A common sentiment that I’ve found is the idea that we’d all be better off if there wasn’t religion. This view believes that religion is the cause of much of the evil and conflict in the world. You see this sentiment appear in video games too. Too often if there is a religious order they are usually intentionally or unintentionally part of the problem. Assassin’s Creed II seems to follow this at first glance, but I think that there is more going on with it than that. Dealing with a theme like this will mean that I will be dealing with spoilers to Assassin’s Creed II. The game is four years old at this point, so I won’t be spoiling anything from a new game, but if you’re like me and behind on your games, this serves as a warning.
As I said, at first glance Assassin’s Creed II looks like it echos the complaints against religion. The Templars who are the antagonists of both the first and second game are associated with the Catholic Church. This is clearer in the first game as the Templars are associated with the religious order of the Knights Templar. Assassin’s Creed II picks this up as a number of the men involved in the plot that killed your father and brothers are established in the Catholic Church. Involved in the conspiracy is an archbishop, a monk, a friar (in downloadable content for the game), and even the Pope himself (he actually becomes the Pope after being the mastermind behind the plot, but still you seriously have to fight the Pope in this game).
With this kind of evidence it could be clear that Assassin’s Creed has a dim view of religion and would chime in that religion is the root of all the conflict and evil in the world. Hold onto that judgment for a bit though. In a conversation that takes place while fighting Rodrigo Borgia, the man who became the Pope, Ezio (your character), basically asks how Rodrigo could do what he’s done when it goes against the teaching of the Bible. The Pope simply says that he doesn’t believe in God or the Bible and that it was all just a show to be able to achieve power. You see, actual religious belief had very little to do with the whole thing. It was the mask to be worn so that one could achieve goals and gain power and control.
Now this may not get religion off the hook for many people. After all many believe that religion is a sham and just used to control people, Assassin’s Creed doesn’t really help that. The question that may be needed is, what about the people who are actually believers in a religion, are they to be written off because some who wield power are just playing the system and wanting as much control as possible? This is a question that isn’t important in the world of Assassin’s Creed because Ezio finds out the truth of human creation, he meets a recording of Minerva, a member of a more advanced civilization that created the human beings. So ultimately religion isn’t really true in Assassin’s Creed so it isn’t a game that promotes religion, but it isn’t necessarily out to blame religion for all the evil or conflict in the world either.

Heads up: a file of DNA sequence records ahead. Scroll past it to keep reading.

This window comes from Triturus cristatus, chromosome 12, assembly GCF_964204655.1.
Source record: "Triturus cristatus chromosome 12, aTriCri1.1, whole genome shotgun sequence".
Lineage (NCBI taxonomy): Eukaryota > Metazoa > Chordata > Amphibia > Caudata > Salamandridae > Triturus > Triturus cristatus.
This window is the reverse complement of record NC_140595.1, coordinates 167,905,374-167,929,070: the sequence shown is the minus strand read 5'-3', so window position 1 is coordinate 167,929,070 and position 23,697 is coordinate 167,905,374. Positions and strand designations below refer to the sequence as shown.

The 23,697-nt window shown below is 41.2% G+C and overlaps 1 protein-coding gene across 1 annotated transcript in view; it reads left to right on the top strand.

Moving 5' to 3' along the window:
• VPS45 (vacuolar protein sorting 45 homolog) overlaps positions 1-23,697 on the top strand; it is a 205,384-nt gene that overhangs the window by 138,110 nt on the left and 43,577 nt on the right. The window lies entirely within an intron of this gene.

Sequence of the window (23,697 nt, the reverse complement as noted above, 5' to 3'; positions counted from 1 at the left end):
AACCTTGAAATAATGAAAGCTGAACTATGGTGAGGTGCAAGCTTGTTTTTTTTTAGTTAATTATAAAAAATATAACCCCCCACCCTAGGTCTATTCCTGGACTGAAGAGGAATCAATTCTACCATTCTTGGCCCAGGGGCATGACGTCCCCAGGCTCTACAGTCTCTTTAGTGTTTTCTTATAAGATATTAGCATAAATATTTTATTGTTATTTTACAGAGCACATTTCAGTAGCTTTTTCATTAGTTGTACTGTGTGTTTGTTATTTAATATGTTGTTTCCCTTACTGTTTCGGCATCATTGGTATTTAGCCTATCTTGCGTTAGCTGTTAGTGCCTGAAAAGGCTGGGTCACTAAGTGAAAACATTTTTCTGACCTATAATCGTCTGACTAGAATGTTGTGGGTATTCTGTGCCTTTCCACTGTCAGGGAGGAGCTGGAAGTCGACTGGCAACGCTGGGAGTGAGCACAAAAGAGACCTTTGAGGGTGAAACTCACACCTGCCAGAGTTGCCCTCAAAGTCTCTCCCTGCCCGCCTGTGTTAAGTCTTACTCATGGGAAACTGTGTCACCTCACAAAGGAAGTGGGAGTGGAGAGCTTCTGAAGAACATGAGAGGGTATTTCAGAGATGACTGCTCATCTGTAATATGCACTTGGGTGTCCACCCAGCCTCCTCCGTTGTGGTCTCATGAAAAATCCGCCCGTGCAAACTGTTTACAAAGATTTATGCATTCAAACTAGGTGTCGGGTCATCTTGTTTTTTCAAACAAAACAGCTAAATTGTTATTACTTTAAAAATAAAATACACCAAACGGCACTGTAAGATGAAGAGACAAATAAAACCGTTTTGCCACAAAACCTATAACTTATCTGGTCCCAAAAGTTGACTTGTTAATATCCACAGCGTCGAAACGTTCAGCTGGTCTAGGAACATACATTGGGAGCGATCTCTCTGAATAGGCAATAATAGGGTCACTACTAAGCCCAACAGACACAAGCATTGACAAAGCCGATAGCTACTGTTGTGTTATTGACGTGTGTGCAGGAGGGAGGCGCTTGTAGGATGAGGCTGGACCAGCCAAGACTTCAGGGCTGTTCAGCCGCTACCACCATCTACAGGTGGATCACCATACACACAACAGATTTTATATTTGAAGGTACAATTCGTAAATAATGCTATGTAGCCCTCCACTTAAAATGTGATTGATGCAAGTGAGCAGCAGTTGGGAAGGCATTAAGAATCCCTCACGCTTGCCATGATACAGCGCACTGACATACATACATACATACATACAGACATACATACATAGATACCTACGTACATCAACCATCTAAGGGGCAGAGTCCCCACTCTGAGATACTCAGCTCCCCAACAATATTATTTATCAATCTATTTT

What leads me to say that? Well how about the fact that in the modern day story line the Templars have abandoned any sort of religious affiliation. They are instead connected to what is probably the largest power structure in modern day, a multi-national corporation, Abstergo Industries. I think this leans towards the idea that the Templars are more interested in power and control and will use any system it can to gain it. So while the Catholic Church was strong and wielded a fair degree of power, that was infiltrated and propped up by Templars. When it became less powerful, it was then abandoned. Once that structure was abandoned a new power structure had to be developed.
So why is this important at all? Maybe it isn’t, but I think it is important because power and control are not just facets of religion, despite so many people insisting it is. Assassin’s Creed II just gave me an illustration of this truth and made me think about the topic a little bit. The truth is our history is littered with conflict over a number of different reasons. I would be lying if religion wasn’t one of them, but it is not the only one. Many other things have been used to gain power and control over others. Many other items have been a cause of conflict. Land, money, politics, nationalism, ethnic superiority, resources, all of these have been used to claim power and control.
Honestly, more often than not it is hard to isolate just one of these as the only reason for conflict. Even events like the Crusades are so mired in religious, political, and nationalistic issues it is hard to isolate just one issue that was the cause of them all. It is just more complicated than that. There will always be people out there who want power and control over others. Some have used and will continue to use religion as a means to do that. Others will use wealth, nationalism, politics or some other way to gain power or control over others.
I could probably go further with this, but I think that is enough. Do you think this makes sense? Agree? Disagree? I’d like to hear what you think. Thoughts from anyone who’s played the game? Thoughts on drawing themes like this from games?